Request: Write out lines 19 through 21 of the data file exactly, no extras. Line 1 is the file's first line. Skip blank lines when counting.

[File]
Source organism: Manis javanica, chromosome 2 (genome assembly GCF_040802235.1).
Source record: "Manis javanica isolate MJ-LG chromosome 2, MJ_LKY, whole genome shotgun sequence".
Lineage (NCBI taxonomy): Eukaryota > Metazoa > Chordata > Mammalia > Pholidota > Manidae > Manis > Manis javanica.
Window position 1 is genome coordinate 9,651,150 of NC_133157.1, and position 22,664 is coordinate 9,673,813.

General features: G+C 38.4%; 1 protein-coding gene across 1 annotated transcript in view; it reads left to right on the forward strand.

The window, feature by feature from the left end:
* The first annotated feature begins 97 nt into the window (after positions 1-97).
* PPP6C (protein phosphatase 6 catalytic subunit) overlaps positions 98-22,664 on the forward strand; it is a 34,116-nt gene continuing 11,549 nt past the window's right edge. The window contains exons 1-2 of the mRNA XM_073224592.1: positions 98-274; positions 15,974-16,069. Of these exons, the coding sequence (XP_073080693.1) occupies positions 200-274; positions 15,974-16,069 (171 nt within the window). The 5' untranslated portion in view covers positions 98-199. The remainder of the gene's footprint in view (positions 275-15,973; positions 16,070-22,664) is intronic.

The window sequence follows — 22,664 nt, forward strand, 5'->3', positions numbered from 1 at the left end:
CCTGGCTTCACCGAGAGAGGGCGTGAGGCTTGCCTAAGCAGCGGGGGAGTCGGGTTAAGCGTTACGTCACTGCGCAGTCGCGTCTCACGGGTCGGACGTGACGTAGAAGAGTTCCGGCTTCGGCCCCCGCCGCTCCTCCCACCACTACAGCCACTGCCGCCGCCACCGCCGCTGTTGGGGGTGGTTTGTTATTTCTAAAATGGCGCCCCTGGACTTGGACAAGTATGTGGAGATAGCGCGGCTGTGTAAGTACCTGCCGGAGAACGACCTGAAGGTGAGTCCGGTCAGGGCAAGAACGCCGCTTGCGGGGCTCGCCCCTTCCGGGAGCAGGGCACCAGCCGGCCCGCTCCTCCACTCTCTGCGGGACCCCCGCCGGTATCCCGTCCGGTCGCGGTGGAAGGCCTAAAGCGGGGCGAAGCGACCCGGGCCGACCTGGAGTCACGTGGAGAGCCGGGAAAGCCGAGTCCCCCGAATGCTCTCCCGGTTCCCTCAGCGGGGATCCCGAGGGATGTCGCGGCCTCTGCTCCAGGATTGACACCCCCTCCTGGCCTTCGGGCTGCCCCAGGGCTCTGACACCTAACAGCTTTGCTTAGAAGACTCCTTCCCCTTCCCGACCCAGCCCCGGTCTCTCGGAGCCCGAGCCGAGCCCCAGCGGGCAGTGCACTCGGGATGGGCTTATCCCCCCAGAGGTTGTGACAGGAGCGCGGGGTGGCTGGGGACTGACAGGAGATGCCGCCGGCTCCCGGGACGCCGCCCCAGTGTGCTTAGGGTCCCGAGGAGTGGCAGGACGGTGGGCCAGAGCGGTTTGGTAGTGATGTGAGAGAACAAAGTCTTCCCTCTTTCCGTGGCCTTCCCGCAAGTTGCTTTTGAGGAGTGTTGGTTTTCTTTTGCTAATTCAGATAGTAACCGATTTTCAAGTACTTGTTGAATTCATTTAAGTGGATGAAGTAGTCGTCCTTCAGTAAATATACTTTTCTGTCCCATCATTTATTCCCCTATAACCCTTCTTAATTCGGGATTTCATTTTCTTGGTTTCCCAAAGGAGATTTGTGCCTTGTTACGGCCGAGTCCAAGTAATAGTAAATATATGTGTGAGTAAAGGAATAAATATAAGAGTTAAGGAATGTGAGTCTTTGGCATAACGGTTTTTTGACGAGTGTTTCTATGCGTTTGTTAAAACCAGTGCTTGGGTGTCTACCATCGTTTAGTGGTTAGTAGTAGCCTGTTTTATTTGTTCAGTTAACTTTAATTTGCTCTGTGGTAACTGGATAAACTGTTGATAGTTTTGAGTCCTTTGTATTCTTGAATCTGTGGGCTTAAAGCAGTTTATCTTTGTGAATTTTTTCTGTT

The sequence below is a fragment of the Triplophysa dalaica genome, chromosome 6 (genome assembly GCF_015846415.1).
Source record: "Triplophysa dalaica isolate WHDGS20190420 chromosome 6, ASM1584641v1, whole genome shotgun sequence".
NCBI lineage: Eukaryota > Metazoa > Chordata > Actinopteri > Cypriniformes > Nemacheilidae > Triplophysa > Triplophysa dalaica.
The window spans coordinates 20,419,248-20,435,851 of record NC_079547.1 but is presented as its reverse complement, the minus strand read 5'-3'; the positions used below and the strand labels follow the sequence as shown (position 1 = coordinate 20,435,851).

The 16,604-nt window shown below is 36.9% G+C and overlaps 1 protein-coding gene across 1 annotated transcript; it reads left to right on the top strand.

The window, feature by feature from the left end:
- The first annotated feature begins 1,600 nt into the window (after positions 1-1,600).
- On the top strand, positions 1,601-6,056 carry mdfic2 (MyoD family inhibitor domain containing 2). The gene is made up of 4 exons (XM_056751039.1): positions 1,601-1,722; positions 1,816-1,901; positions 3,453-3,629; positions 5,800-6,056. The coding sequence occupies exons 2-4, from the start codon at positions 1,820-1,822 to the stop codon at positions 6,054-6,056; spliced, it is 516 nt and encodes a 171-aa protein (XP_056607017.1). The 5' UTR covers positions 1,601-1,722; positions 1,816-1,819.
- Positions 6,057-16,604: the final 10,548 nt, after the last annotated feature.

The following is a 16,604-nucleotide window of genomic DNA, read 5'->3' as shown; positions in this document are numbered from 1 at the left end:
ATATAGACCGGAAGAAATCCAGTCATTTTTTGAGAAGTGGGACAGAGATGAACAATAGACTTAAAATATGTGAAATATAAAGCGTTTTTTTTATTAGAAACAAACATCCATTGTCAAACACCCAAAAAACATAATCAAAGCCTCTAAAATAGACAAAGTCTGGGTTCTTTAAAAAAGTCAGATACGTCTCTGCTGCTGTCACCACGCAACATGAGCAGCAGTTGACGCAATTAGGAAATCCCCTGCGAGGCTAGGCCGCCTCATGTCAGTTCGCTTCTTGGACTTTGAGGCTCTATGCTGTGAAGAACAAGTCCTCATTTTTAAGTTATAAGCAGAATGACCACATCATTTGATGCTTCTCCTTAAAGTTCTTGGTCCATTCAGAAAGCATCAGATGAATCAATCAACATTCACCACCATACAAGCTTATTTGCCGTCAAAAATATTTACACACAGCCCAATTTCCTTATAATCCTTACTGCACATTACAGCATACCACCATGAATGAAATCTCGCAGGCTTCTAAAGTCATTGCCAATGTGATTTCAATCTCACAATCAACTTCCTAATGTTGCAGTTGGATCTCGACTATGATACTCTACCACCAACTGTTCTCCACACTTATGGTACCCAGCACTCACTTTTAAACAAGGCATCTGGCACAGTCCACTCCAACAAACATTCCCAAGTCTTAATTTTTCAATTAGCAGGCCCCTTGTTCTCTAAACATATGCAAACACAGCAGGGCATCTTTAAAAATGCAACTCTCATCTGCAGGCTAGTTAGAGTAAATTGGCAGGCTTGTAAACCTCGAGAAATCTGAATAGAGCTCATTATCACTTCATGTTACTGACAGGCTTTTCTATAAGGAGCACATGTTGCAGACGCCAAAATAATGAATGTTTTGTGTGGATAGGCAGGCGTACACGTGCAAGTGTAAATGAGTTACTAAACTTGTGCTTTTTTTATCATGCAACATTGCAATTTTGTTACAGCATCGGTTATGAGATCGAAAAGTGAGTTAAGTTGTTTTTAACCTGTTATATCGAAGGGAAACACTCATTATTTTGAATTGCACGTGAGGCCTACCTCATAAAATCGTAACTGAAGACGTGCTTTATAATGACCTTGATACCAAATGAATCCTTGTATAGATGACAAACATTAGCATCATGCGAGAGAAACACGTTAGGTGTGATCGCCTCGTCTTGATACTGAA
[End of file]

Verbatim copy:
- Positions 6,057-16,604: the final 10,548 nt, after the last annotated feature.

The following is a 16,604-nucleotide window of genomic DNA, read 5'->3' as shown; positions in this document are numbered from 1 at the left end:
ATATAGACCGGAAGAAATCCAGTCATTTTTTGAGAAGTGGGACAGAGATGAACAATAGACTTAAAATATGTGAAATATAAAGCGTTTTTTTTATTAGAAACAAACATCCATTGTCAAACACCCAAAAAACATAATCAAAGCCTCTAAAATAGACAAAGTCTGGGTTCTTTAAAAAAGTCAGATACGTCTCTGCTGCTGTCACCACGCAACATGAGCAGCAGTTGACGCAATTAGGAAATCCCCTGCGAGGCTAGGCCGCCTCATGTCAGTTCGCTTCTTGGACTTTGAGGCTCTATGCTGTGAAGAACAAGTCCTCATTTTTAAGTTATAAGCAGAATGACCACATCATTTGATGCTTCTCCTTAAAGTTCTTGGTCCATTCAGAAAGCATCAGATGAATCAATCAACATTCACCACCATACAAGCTTATTTGCCGTCAAAAATATTTACACACAGCCCAATTTCCTTATAATCCTTACTGCACATTACAGCATACCACCATGAATGAAATCTCGCAGGCTTCTAAAGTCATTGCCAATGTGATTTCAATCTCACAATCAACTTCCTAATGTTGCAGTTGGATCTCGACTATGATACTCTACCACCAACTGTTCTCCACACTTATGGTACCCAGCACTCACTTTTAAACAAGGCATCTGGCACAGTCCACTCCAACAAACATTCCCAAGTCTTAATTTTTCAATTAGCAGGCCCCTTGTTCTCTAAACATATGCAAACACAGCAGGGCATCTTTAAAAATGCAACTCTCATCTGCAGGCTAGTTAGAGTAAATTGGCAGGCTTGTAAACCTCGAGAAATCTGAATAGAGCTCATTATCACTTCATGTTACTGACAGGCTTTTCTATAAGGAGCACATGTTGCAGACGCCAAAATAATGAATGTTTTGTGTGGATAGGCAGGCGTACACGTGCAAGTGTAAATGAGTTACTAAACTTGTGCTTTTTTTATCATGCAACATTGCAATTTTGTTACAGCATCGGTTATGAGATCGAAAAGTGAGTTAAGTTGTTTTTAACCTGTTATATCGAAGGGAAACACTCATTATTTTGAATTGCACGTGAGGCCTACCTCATAAAATCGTAACTGAAGACGTGCTTTATAATGACCTTGATACCAAATGAATCCTTGTATAGATGACAAACATTAGCATCATGCGAGAGAAACACGTTAGGTGTGATCGCCTCGTCTTGATACTGAA